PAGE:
VIC – HENDRY building surveyors advise that before commencing any protection work required for building works under the Building Act 1993, an owner must make a full and adequate survey (building audit) of the adjoining property and record in writing or by any other appropriate method, all existing defects and cracks in the adjoining property.
But how is an owner able to establish access to an adjoining property and what course of action is available if access is not provided? Section 94 of the Building Act 1993 allows for this, prior to the issuing of a building permit for the building works.
The first step in the process is to provide no less than 24 hours notice in writing of the building audit to the adjoining owner. The building audit can be conducted between the hours of 8am to 6pm.
In the case of a building containing multiple owners with a corporation manager, the notification must be provided to all affected owners and the body corporate.
An adjoining owner is exposed to a penalty if they refuse to admit access to their property under Section 96 of the Building Act 1993. However, where an adjoining owner is not responsive to allowing access, an owner has the following options to pursue:
- Obtain a court order to force access.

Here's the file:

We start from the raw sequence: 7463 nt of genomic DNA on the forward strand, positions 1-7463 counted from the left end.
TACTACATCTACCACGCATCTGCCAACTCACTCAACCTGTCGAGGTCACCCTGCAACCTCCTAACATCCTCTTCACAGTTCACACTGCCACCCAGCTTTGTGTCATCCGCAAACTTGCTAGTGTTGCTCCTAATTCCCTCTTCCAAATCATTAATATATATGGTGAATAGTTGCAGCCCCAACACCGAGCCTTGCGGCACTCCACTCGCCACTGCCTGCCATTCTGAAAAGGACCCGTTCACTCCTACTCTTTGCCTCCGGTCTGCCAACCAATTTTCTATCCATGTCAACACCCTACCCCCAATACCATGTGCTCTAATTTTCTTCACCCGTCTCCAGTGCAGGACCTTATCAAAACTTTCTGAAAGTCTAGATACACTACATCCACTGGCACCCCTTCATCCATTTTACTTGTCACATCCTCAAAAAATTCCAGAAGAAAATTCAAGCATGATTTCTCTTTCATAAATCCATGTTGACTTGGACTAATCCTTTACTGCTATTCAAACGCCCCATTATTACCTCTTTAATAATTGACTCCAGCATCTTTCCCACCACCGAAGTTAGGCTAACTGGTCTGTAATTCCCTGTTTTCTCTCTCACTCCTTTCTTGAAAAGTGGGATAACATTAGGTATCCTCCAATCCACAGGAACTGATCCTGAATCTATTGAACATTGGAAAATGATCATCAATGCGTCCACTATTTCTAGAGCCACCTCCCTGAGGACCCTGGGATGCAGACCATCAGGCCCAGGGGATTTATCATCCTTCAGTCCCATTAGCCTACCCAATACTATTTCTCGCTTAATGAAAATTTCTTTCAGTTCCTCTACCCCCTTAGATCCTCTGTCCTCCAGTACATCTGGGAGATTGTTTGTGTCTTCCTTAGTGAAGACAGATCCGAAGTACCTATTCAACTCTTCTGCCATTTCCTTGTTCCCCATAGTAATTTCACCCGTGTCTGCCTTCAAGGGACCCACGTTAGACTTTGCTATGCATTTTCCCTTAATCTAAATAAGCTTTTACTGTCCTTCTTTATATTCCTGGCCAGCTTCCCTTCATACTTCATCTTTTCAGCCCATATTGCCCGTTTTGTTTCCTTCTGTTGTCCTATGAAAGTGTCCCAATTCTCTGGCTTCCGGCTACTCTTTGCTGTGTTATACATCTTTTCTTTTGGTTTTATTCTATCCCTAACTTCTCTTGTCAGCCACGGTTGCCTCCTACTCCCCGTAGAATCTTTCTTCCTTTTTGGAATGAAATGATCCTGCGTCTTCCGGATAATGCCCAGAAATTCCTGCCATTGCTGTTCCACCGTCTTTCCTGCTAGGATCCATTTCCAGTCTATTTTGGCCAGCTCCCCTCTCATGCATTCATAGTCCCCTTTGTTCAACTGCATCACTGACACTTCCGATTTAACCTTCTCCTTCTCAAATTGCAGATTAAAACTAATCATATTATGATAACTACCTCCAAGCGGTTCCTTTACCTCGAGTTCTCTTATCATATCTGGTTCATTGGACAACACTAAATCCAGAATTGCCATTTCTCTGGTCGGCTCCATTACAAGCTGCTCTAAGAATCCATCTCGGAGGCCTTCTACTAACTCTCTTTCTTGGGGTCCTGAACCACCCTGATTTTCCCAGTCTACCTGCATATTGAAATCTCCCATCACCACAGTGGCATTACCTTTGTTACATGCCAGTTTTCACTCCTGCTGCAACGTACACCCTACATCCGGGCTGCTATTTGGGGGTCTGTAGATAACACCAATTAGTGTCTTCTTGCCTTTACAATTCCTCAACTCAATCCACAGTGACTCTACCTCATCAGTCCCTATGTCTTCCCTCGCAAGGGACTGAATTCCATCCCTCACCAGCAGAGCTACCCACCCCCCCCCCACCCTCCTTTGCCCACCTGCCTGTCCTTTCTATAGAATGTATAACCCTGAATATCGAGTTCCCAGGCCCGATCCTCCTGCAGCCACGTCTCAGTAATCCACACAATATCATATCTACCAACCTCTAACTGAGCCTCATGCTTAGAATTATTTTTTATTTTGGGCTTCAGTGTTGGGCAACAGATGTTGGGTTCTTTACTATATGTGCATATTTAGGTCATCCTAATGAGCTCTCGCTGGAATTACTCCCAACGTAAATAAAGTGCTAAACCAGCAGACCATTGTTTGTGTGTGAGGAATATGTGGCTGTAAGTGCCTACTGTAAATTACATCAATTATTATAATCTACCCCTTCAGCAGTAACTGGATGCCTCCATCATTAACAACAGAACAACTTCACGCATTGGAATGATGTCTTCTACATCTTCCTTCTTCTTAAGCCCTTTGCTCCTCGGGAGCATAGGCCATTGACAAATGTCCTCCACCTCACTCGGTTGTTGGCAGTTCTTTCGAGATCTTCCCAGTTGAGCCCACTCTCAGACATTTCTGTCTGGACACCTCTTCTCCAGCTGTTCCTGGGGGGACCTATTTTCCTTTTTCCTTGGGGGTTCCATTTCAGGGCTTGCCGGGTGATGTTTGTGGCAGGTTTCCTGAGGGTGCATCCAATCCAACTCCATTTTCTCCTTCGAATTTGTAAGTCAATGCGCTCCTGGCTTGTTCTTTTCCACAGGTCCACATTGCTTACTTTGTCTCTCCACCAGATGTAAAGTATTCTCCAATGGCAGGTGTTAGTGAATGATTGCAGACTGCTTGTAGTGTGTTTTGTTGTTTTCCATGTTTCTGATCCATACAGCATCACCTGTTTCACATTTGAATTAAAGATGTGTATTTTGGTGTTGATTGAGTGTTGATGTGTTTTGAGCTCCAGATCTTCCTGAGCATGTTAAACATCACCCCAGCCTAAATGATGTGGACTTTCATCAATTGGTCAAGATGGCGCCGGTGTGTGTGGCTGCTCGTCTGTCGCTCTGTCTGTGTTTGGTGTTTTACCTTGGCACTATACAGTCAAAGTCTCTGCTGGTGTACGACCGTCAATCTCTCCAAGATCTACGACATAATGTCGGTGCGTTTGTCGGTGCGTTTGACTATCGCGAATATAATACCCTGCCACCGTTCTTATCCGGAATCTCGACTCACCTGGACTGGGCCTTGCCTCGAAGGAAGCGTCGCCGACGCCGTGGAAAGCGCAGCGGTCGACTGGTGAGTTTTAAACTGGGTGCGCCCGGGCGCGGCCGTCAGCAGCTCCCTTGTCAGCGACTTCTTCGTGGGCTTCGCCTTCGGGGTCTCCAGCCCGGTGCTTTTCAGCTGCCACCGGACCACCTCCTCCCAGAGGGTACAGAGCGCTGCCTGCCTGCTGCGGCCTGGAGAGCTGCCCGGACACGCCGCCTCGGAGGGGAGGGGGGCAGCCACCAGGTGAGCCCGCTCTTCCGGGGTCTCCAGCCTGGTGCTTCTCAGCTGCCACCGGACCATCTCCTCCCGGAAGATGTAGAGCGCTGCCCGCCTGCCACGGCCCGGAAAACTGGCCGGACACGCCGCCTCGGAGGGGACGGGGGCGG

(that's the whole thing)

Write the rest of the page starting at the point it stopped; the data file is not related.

- Ask the Building Commissioner to enforce the Building Act 1993 and to take action against the adjoining owner.
Penalties for breaches of the Act carry maximum penalties between 5 and 10 penalty units plus one penalty unit each day for a continuing offence.
Interestingly, if a body corporate is found guilty of an offence, any person who takes part in the management of the body corporate can also be guilty of an offence.
An owner who is carrying out protection works must pay the reasonable expenses incurred by the adjoining owner in relation to the protection work matters under Section 97 of the Building Act 1993.
An owner, when serving notification of a building audit to an adjoining owner must ensure the correct ownership is established. This may require undertaking title searches to establish the correct ownership.
The issue of notifications to an incorrectly stated owner could jeopardise establishing rights of access for a building audit, etc. and require recommencement of the whole protection work notification process under the Building Act 1993.
Building Legislation Table